The fire to compete still burns for former Canadian UFC heavyweight Gary Goodridge (23-22-1), but these days he channels his energy towards giving back to the kids and his new action figure.
It’s been about 24 years since “Big Daddy,” 54, walked into the octagon for the first time and memorably took out Paul Herrera. Looking back, it’s simple as to why he went on to have a lengthy career.
“I like fighting,” he explained to MMA Crossfire on the phone from Barrie. “When you love a job, you stay with it. You don’t want it to end. That was my job. It doesn’t become a job anymore, it becomes enjoyable. I would equate it to scratching your back. I love having my back scratched. You don’t have to rush or anything.
“I liked the money and there was hardly any money compared to what they’re getting now,” Goodridge said thoughtfully. “I couldn’t believe I was able to punch someone in the face and get money for it.”
Goodridge was not simply a formidable UFC and PRIDE competitor. Previously, he was an arm wrestling champion, the first International Vale Tudo tournament champion, and the Canadian amateur super heavyweight boxing champion. Later in his career, he competed as a kickboxer in K-1, where he won the 2005 World Grand Prix in Hawaii, and placed runner-up in the 2005 and 2006 World Grand Prix in Las Vegas.
Some of Goodridge’s injuries are well-documented, but he stressed to The Crossfire that while he emerged from MMA “unscathed,” it was a car accident in 2013 seven years ago in which he needed shoulder replacement surgery, that affects him to this day. “When you fight a car, the car weighs more than you and and you lose every time,” he said half-jokingly.
These days, with Congo, his trusty Cane Corso at his side, it’s all about being a Dad to his daughters Trinity, 20, and Tyra, 18, while giving back and enjoying life.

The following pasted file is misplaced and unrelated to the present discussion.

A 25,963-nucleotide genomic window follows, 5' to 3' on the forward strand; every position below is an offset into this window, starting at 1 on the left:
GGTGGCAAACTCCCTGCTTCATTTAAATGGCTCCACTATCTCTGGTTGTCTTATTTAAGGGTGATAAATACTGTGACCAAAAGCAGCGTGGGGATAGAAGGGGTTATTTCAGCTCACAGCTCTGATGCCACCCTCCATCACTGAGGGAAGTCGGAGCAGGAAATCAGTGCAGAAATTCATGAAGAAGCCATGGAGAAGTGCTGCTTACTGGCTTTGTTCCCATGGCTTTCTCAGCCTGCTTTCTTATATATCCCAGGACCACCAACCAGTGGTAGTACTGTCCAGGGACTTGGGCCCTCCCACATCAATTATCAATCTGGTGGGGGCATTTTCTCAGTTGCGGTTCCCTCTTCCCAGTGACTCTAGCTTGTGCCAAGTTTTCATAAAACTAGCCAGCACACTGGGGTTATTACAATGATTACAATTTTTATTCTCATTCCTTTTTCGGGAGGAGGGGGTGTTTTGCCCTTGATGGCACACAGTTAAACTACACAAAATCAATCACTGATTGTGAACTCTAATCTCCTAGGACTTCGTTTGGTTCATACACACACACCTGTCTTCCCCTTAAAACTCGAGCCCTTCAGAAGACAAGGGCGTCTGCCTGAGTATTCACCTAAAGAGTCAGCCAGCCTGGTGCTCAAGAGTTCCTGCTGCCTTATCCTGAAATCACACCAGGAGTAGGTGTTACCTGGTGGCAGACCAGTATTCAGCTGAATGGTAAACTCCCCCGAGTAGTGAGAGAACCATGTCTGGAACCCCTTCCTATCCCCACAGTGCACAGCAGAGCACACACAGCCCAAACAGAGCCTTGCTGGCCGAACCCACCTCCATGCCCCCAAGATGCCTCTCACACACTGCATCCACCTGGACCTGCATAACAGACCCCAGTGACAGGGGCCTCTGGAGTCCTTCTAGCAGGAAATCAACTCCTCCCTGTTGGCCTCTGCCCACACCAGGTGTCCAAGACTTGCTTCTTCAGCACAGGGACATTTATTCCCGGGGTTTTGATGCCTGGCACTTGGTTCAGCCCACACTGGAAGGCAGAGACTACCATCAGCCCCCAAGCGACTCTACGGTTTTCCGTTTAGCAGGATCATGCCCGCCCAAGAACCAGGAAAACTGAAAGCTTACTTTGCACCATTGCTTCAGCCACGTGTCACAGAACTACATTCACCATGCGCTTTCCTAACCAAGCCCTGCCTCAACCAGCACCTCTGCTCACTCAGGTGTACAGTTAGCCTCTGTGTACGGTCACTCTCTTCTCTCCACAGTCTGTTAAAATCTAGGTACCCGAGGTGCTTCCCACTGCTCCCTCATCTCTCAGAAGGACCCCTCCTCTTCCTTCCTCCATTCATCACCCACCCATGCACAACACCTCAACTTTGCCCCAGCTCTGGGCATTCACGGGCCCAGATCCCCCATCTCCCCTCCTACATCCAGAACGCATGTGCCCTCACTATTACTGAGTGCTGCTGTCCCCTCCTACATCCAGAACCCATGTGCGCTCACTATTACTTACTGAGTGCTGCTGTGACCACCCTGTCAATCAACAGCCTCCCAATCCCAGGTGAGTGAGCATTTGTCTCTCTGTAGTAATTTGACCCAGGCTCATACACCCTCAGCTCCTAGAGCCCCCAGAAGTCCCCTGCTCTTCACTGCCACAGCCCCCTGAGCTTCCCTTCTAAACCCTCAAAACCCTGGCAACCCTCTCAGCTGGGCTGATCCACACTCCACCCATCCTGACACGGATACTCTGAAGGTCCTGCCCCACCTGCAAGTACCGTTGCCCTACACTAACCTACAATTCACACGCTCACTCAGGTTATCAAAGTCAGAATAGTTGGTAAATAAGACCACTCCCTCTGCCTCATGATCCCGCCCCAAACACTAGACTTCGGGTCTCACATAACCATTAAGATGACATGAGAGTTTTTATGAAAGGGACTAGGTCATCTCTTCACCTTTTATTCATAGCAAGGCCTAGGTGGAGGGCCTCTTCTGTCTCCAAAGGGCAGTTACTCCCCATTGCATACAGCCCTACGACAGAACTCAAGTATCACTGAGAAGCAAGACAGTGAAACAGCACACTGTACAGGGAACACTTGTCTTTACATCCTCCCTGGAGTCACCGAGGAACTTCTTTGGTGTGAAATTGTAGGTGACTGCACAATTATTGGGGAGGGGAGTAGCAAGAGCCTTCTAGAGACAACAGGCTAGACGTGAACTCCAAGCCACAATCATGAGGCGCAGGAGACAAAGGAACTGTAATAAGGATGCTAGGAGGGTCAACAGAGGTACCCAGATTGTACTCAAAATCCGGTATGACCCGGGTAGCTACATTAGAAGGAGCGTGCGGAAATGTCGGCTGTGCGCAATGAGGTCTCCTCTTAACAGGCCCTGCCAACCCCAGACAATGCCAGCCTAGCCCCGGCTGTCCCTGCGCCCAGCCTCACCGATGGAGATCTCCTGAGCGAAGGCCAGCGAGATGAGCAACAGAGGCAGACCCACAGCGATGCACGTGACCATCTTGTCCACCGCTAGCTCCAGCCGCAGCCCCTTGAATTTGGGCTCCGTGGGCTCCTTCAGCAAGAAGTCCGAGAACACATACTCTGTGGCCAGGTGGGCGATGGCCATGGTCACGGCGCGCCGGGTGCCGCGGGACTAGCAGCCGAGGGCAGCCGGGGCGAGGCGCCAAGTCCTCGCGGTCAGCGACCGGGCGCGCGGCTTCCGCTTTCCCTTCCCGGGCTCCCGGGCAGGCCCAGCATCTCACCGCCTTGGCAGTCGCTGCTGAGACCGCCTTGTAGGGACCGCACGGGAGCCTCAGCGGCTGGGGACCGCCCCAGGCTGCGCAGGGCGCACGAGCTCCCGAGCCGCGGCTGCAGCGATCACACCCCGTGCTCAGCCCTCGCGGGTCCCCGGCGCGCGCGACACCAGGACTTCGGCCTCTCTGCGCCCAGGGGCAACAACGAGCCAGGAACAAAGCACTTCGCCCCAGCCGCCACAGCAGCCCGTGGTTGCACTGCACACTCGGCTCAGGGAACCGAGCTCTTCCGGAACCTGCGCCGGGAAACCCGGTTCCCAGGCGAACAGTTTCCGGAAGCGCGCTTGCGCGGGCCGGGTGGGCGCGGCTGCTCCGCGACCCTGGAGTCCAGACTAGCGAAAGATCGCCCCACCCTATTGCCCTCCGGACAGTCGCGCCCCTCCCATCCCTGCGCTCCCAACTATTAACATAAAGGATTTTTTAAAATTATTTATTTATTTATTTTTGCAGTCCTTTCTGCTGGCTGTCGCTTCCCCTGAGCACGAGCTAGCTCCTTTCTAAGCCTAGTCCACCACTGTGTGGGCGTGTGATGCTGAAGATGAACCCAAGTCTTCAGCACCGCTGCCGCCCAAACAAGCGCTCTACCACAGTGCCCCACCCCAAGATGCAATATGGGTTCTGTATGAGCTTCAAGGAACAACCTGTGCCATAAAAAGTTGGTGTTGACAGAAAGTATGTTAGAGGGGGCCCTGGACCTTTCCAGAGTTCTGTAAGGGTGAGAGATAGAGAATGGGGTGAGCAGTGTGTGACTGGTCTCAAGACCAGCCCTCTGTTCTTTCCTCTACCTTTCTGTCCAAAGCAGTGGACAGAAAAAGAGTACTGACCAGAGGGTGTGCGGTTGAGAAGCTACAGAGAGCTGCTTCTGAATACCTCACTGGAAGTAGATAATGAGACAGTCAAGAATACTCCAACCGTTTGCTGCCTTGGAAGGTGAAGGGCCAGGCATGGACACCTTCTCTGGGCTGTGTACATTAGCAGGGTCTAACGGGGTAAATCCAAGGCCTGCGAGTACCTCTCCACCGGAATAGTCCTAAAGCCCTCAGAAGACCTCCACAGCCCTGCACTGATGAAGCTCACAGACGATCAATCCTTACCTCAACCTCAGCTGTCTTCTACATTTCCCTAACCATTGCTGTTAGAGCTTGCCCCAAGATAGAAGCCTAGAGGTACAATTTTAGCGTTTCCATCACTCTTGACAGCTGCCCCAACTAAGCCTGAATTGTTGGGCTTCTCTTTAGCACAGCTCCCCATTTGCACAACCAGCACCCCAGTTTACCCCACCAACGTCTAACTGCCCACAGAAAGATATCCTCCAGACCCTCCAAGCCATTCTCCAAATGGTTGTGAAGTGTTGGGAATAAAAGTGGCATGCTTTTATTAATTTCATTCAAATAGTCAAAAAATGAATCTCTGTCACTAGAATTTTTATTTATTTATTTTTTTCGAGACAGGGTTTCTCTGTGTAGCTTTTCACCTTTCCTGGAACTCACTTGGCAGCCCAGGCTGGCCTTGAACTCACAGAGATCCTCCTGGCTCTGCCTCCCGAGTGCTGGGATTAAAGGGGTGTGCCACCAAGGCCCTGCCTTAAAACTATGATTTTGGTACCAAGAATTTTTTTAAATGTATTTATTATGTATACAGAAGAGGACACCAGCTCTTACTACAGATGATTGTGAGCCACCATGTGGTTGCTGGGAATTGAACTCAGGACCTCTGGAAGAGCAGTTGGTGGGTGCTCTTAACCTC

At the Uptown Gym in Barrie, Goodridge can be found helping the next generation of competitors with their skills. It’s fun and helps him stay immersed with mixed martial arts at a comfortable level.
“I’m helping to mould them,” he laughed. “I’m happy where I am right now in my life. It’s good.”
The UFC has evolved since Goodridge’s time in the octagon, but he’s still a big fan. “If somebody’s punching somebody else in the face, I’m watching,” he explained. “Whether it’s UFC, hockey, basketball, football, if somebody’s punching somebody else in the face, I want to see it.”
Israel Adesanya, Jon Jones, The Nogueira Brothers, Anderson Silva, and Daniel Cormier are amoung his favourites. Some of them have retired, but it’s no surprise they all bear a piece of Big Daddy’s warrior style.
Which brings us to the action figure.
HAO Collectibles recently launched three versions of the action figure, all of which sport a vintage Goodridge victory pose. They are priced at $59.99 for the regular edition, $79.99 for the signed premium edition (150 available), and $99.99 for the signature version, for which there are only 100 available. It is assumed the prices are in American funds.
“I was quite humbled,” Goodridge said. “It was great feeling. That action figure is me after a win.”
Things like his book Gatekeeper: The Fighting Life of Gary ‘Big Daddy’ Goodridge, his recent anti-bullying comic book and now the action figure help add validation to a career built on a fierce determination to the best.
“Ever since I was young, I knew I was going to be somebody in the world,” Goodridge explained. “I knew I would make my mark in the world. I just didn’t know what it was.”
“I want to be remembered as somebody who tried their hardest to be champion. Somebody who never gave up, somebody wold fight anyone at any time, any place, any style, it was all about fighting. That’s who I was. I was a worker. I worked and I got paid.”
“I tried to be the best. I respected everyone, but was always confident with who I was.”